How Campaign Finance Laws Make Florida Governor's Race Unique

Oct 8, 2014

Expect airwaves to be flooded with campaign ads in the final weeks leading up to Election Day.
Credit fotographic1980/freedigitalphotos.net

Florida’s campaign finance laws make for a unique governor’s race. In an analysis of television advertising through late September, the Rick Scott and Charlie Crist campaigns hadn’t spent much on TV advertising. Political parties and political action committees known as PACs have done most of the spending.

The Center for Public Integrity – a Washington D.C. nonprofit news organization -  is spending three years analyzing TV ad spending in races around the country. Note: The Center's estimates do not include ads bought through local cable companies for air only on local channels.  Advertising is expected to jump considerably in October now that the election is about a month away.

Below, read an edited version of an interview with Rachel Baye from the Center for Public Integrity. 

Rachel, what can you say about the money spent so far on TV ads by Charlie Crist and Rick Scott?
Their campaigns are only responsible for about three percent of the spending. The rest of the spending is being done by either the Republican Party of Florida or the Florida Democratic Party or these political committees – Let’s Get To Work, for example, which is affiliated with Gov. Scott, or the NextGen Climate Action Committee, which is actually a political nonprofit [and anti-Rick Scott]. They’ve also been spending quite a bit of money.

Would you say PACs have spent more than the political parties?
Actually no. Florida is really unique in this respect. There is no other state where the candidates are responsible for so little of the campaign spending. But the parties are actually responsible for roughly 64 to 65 percent.

Consensus is that this race is very nasty. Would you say there are far more negative ads than positive ones?
More than half of the ads absolutely are negative, are attacks ads of the other guy. Then you have almost a third of the ads are kind of a variation on the negative ad in that they’re contrasting the two sides.  Only about a fifth of the ads total running are actually just straight positive ads -- are saying I’m the best guy for the job and here are the great things that I’m going to do for the state, and that I’ve done for the state.

Where is most of the TV ad money being spent – which cities?
I can tell you both where they’re spending their money and also where the highest number of ads have run. You have to keep in mind those are two different things because certain markets are a little more expensive. The market that’s seen the most dollars pouring in is Orlando. The money spent on Orlando’s television advertising is about 30 percent roughly of all the money that’s been spent on television advertising across the state, but it’s actually second place for the number of ads that have been running.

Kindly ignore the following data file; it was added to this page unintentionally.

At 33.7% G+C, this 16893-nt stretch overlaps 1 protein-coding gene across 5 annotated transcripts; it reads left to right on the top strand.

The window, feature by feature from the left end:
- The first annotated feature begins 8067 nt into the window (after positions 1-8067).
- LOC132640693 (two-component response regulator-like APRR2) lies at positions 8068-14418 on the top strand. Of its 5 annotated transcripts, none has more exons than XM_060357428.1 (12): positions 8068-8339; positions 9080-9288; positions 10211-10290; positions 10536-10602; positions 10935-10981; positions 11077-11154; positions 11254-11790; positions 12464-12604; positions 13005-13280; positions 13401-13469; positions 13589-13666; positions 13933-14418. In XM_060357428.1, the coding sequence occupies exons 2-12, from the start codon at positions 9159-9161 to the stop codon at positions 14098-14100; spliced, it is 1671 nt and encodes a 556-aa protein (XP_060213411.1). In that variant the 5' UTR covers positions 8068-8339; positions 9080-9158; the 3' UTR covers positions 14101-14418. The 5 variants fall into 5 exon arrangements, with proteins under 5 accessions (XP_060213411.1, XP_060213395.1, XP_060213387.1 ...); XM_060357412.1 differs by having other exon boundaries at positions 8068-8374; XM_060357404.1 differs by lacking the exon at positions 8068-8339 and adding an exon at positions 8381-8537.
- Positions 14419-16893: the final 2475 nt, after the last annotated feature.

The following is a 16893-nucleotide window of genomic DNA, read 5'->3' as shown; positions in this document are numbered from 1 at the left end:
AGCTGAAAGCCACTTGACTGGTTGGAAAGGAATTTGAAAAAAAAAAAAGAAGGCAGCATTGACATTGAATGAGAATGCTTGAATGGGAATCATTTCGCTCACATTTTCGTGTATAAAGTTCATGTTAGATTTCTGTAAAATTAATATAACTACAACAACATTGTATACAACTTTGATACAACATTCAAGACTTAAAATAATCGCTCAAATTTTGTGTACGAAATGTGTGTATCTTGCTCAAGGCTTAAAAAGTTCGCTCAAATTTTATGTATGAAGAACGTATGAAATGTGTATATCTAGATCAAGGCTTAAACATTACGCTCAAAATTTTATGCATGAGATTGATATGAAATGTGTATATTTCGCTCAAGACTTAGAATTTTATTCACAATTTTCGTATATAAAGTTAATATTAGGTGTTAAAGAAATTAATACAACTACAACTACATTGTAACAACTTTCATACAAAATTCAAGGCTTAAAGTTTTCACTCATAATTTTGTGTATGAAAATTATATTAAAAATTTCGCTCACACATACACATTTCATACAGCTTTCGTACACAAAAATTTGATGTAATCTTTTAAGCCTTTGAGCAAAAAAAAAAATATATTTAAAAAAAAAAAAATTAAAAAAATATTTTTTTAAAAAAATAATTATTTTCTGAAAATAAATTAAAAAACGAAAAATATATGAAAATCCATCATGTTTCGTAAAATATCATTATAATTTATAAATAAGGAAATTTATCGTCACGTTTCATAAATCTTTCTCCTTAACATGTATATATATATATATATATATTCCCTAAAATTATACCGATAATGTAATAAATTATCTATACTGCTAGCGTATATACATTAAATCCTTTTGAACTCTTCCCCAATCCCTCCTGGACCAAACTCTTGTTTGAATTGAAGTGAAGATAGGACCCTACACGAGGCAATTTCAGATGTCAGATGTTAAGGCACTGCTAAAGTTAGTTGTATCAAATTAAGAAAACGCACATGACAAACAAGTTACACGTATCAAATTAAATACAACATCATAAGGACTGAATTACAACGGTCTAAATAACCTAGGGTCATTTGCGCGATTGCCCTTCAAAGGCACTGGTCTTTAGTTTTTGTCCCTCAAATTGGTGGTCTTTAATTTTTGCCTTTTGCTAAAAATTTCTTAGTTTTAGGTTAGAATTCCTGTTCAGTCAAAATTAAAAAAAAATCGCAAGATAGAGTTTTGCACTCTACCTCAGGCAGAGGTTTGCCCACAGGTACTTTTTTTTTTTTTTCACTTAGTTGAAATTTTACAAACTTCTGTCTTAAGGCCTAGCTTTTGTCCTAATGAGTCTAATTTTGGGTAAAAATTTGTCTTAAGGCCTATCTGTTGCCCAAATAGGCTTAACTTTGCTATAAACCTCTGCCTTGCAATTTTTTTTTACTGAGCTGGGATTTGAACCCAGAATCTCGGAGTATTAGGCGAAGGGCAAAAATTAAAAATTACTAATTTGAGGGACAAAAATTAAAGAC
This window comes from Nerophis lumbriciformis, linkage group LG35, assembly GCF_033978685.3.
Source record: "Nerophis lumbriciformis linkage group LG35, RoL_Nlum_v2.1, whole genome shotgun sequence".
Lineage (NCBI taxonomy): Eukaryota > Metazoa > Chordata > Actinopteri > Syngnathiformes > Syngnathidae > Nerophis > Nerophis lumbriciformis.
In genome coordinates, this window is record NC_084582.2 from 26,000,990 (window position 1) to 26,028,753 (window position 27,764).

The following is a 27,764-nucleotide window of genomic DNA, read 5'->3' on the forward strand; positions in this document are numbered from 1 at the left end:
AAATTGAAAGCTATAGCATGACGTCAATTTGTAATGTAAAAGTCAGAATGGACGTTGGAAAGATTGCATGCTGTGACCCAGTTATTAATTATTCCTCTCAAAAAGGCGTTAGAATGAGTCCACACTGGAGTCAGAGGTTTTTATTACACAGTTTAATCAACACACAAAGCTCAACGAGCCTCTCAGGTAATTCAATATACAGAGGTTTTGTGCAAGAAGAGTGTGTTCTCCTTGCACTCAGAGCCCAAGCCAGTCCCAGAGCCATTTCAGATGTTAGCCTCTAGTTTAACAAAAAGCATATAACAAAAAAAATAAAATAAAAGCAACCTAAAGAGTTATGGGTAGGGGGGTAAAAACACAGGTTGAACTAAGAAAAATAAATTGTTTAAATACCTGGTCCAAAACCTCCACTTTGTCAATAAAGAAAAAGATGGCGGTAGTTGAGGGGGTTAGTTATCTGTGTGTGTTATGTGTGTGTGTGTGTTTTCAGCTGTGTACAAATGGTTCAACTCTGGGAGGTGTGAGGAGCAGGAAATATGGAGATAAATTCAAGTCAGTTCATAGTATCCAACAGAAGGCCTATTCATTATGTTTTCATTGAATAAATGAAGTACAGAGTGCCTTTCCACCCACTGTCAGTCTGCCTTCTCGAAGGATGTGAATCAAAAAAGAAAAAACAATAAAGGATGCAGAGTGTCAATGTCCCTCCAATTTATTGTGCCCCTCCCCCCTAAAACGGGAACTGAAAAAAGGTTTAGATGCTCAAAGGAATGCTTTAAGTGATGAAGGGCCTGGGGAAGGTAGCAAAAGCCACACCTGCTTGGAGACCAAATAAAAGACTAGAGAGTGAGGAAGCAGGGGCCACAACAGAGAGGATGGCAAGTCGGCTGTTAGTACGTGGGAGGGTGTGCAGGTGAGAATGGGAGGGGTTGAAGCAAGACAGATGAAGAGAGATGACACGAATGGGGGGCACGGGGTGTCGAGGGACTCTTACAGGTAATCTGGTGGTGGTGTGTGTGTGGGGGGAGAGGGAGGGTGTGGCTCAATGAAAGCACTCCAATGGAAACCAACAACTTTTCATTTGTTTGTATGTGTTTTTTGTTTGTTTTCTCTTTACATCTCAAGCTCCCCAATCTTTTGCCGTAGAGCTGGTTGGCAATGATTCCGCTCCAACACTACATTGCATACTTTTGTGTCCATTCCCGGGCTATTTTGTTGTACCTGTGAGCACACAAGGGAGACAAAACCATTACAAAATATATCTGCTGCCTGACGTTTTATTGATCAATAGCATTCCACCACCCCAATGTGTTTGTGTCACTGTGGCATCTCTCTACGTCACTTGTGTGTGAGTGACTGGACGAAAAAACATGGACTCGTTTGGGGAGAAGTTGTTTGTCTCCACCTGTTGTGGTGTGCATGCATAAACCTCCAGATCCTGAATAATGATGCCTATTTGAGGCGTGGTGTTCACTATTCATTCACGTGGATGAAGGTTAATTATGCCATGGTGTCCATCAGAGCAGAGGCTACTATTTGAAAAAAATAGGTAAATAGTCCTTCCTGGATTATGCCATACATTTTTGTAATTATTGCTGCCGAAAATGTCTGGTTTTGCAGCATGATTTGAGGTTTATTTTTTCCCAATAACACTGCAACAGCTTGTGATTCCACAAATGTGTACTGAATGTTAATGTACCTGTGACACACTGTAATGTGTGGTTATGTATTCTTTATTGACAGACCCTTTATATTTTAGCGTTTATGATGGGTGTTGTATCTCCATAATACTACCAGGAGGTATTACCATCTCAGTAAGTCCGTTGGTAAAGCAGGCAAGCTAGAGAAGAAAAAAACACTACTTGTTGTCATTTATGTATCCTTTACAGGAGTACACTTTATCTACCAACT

The most popular market to air ads based on the number of times that the ads have aired is the Tampa market. It’s safe to say that if you live in Tampa or Orlando, you are being inundated by ads.

We know Miami is an important market, but it’s also the most expensive for ad buys. What have you observed about what’s being bought in Miami?
This is fascinating to me. You’re right, Miami is a very expensive market, and so you have roughly $2 million that have been spent in Miami’s market on television advertising. But it’s interesting because it’s actually one of the smaller markets when you look at the actual number of times the ads have aired in the Miami market.

The Scott campaign has more money available than Crist, so is Scott responsible for a lopsided number of ads?
Actually, no. The two candidates’ campaigns have really only spent about a million dollars between them -- $1.1 million, which is about three percent of the total spending overall in the state when we’re talking about television advertising.

Florida has some interesting campaign finance rules. Basically, the candidates are able to really work with both their respective political parties and also to work with the PACs. So, Let’s Get To Work, which Rick Scott works very closely with, has spent $10.8 million on television advertising, and the Republican Party of Florida has spent $13.2 million compared with the Democratic Party, which has spent just shy of roughly $11 million.

But overall TV ad spending by the political parties and the PACs is lopsided in favor of Scott, correct?
Absolutely. The pro-Scott ads are really outweighing the pro-Crist ads, that’s for sure. We’re talking a factor of about $24 million spent on pro-Scott ads versus $13 million spent on pro-Crist ads.

So, through late September, an estimated $37 million has been spent in total TV advertising in the governor’s race, not including ads that air on local cable. Would you explain how Florida’s campaign finance laws make a difference in ad spending compared to most states? 
At the federal level and in most states, candidates are not allowed to coordinate with outside groups - with political parties and with political action committees. Basically, that means that they’re not allowed to strategize together about the ads that they’re putting out. That’s not the case in Florida. In Florida, both candidates have starred in ads put out by the political parties or the PACs, and that’s totally allowed under Florida law. Basically, it comes down to the amount of money that each entity has.

The candidates, when they’re raising money, they have very strict contribution limits. The political parties and the PACs don’t face the same kind of contribution limits, so they have a much larger pool of funds to draw from. So, the candidates being allowed to work with the political parties and the political action committees really renders the contribution limits to candidates kind of irrelevant.